If only it were that simple. In fact, the job disappeared. Sometimes entire industries and towns.
There is a problem of resharding through the cash handouts. It requires a lot of money, not to solve the geographical problems of the dead town, and most importantly, it can’t provide people with a sense of dignity and sense of purpose.
It is also hard to retrain a 55-year-old steelworker to prepare for the economic transition. But there is a choice.
Focus on towns, not industries
We should provide incentives such as tax breaks to expand the position of companies in regional centres, rather than fostering failed industries. This could involve lower corporate tax rates, the removal of payroll taxes and immediate capital investment. It can sometimes involve loan guarantees.
The money should go to towns, because they are a coordinated way of the industry. If a larger enterprise is located in a town, then people will find it there.
Those salaries drove other local jobs, which led to more people. That, in turn, has pushed more local businesses, local dynamism, and more. Towns can be central to coordinating the virtuous cycle. Industry is important, but they are just industry.
On one level, policymakers can’t get rid of the “town problem”. It is not easy for rural and regional workers affected by globalisation to have many causes, but not every town can be saved. Figuring out which ones can be injected through new business activities is the key to providing hope for the victims of globalisation.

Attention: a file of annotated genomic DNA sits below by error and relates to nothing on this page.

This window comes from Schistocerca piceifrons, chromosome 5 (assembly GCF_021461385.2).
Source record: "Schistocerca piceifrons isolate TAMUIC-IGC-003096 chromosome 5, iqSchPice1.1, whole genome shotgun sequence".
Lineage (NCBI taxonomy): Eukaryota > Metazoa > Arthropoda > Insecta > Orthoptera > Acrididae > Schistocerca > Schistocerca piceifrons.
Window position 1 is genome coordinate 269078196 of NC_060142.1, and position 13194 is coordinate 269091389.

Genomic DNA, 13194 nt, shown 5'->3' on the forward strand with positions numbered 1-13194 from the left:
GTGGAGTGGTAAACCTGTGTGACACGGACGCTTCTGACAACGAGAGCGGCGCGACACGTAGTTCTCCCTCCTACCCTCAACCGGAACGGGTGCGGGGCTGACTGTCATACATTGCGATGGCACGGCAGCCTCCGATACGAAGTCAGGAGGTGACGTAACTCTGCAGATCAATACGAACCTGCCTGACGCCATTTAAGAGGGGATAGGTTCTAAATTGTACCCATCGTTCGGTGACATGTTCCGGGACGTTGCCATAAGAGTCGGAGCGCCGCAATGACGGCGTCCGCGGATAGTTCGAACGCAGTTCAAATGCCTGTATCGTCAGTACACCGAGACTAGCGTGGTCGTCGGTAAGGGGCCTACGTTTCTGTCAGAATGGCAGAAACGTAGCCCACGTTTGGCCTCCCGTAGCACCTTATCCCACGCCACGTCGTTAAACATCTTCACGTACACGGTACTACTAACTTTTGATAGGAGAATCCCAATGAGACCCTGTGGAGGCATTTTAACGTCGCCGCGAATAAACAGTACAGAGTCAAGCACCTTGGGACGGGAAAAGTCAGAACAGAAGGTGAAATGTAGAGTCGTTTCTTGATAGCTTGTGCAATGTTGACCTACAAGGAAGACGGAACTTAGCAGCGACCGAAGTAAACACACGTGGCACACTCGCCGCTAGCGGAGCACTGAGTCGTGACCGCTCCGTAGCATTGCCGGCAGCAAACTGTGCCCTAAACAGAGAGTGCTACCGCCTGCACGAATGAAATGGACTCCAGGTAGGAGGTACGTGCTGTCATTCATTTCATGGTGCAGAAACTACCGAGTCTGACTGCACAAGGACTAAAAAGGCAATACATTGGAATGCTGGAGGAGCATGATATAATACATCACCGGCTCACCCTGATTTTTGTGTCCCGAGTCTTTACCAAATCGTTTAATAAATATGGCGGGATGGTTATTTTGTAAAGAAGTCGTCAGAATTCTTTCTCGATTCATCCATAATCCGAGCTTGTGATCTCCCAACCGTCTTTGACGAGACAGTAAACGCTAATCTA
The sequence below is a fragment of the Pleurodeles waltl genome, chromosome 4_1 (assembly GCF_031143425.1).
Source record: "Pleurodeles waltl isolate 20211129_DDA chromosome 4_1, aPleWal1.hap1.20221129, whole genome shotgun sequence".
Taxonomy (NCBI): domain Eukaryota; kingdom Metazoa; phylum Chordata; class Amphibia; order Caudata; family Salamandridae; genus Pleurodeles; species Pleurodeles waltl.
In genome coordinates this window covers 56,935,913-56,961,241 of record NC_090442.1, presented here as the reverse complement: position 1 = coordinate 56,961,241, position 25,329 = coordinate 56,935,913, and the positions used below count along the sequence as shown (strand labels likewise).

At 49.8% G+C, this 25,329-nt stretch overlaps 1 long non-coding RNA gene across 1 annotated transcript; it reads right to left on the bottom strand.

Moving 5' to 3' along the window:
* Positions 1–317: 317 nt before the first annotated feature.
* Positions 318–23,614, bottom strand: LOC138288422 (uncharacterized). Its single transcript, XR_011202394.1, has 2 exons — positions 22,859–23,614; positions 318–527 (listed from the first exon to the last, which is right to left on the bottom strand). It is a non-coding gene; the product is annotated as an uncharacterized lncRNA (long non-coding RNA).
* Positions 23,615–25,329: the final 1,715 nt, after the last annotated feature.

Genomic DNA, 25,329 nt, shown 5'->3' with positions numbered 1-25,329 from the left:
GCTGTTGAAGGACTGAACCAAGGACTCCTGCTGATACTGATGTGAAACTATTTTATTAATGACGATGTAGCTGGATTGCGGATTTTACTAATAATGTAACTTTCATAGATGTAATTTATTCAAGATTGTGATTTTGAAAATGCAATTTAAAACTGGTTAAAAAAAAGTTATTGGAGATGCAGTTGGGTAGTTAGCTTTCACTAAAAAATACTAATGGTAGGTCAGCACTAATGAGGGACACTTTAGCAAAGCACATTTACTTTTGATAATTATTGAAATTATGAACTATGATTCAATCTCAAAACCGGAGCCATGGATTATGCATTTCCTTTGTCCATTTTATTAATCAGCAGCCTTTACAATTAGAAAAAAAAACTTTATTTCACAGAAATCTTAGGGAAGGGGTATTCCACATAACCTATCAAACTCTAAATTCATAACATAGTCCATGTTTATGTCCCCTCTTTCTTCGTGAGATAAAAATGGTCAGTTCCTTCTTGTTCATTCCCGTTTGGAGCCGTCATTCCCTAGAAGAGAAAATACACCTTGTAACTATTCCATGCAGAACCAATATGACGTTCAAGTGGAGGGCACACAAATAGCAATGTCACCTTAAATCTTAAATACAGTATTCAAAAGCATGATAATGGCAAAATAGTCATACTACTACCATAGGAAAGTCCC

The practice is not without precedent. China has made the development of the new city a top priority in economic development planning, and many major cities have been completed, and the infrastructure has been completed before residents arrive. For example, the Chinese government recently announced that it would build three times the New York City – kumen new district, near Beijing.
Now, China is doing this because of population growth, urbanization pressures and environmental problems. However, it shows the advantages and feasibility of being a town centre. The government should focus on what’s needed to make a city successful, rather than let an industry survive for a while.
In addition, Australia faces an absurd tax credit that creates a housing affordability crisis, such as the negative burden of artificially boosting demand, as well as severe supply constraints. Barnaby Joyce’s warning of a departure from the capital city will be more noticeable because of the influx of new businesses and new capital into the region’s towns. The “pick town” policy can make housing more affordable.
The side effects of the globalisation of our current populist politics will not be solved by old-fashioned industrial policy. But focusing on the overall benefits of globalization will not work. We need to redistribute these benefits, focusing on areas that can achieve success and inject new economic life into them.